The first shot of the film establishes its agenda: the arrival of the Indian elephant god in the streets of Paris. The elephant god – a symbol of power and wisdom – is a well-chosen metaphor for the clash of foreign cultures that is part of the daily life of the CAFDA, a municipal reception centre for asylum seeking families. For both sides must show power and wisdom – the social workers who are constantly at risk of collapsing under the sheer number of new arrivals, and the asylum seekers who are forced to comply with an administrative logic that must seem as alien and incomprehensible to them as life on the moon. They come from the Congo, Chechnya, Sri Lanka or Ethiopia. They come with or without documents or luggage, brought in by immigrant smuggler gangs or have entered the Schengen area with a tourist visa. Observing both sides’ predicaments with sympathy and understanding, the film accompanies the CAFDA’s Sisyphus work and offers an authentic picture of persecution, political oppression and human misery outside Europe. “You will feel good in France”, an employee calms an excited mother, “there is no war here.” One would like to see this attitude in the German aliens departments who proudly point out the sinking number of asylum seekers in the country.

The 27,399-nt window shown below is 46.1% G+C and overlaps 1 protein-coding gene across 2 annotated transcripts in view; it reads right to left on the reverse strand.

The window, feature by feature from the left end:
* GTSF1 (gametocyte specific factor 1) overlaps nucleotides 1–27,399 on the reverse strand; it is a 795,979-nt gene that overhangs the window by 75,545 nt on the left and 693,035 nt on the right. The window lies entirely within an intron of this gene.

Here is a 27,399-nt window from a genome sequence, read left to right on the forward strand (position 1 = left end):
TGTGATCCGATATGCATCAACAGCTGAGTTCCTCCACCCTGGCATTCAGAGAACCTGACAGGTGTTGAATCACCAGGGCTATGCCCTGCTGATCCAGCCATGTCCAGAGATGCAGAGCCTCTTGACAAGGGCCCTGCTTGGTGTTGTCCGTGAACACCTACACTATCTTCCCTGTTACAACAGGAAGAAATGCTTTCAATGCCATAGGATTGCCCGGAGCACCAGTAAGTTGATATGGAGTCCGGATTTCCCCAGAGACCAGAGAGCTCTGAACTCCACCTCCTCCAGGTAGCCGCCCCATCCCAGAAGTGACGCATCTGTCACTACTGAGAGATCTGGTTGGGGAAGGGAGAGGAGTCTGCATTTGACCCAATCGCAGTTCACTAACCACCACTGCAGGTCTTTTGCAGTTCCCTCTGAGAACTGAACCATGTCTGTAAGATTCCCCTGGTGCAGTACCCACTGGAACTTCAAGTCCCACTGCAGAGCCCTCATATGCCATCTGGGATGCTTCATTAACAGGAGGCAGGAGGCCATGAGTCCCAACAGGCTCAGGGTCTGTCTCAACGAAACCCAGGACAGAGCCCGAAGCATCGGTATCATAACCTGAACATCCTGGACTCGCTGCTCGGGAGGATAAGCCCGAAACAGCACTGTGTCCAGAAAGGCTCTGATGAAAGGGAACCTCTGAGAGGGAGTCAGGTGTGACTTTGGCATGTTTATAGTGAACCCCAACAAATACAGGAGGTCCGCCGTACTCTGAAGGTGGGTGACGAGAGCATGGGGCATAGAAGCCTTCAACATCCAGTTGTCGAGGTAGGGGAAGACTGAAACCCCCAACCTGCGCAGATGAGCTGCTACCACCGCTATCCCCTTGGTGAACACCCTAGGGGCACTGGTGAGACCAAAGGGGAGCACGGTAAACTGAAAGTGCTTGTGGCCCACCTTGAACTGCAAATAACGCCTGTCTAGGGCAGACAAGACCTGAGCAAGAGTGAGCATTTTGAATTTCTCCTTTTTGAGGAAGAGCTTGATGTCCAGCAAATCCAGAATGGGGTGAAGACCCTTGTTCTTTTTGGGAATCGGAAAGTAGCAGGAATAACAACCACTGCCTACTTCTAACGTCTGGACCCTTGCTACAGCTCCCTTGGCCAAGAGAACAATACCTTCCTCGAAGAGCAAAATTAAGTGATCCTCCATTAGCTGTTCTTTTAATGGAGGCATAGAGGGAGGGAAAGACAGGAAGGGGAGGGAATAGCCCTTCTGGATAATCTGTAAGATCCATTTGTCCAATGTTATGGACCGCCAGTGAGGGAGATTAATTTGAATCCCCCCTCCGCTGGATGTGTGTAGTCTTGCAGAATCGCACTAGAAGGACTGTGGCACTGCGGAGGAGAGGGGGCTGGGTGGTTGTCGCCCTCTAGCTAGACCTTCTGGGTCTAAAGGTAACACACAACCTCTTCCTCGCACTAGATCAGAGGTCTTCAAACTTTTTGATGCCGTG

(Catalogue DOK Leipzig)
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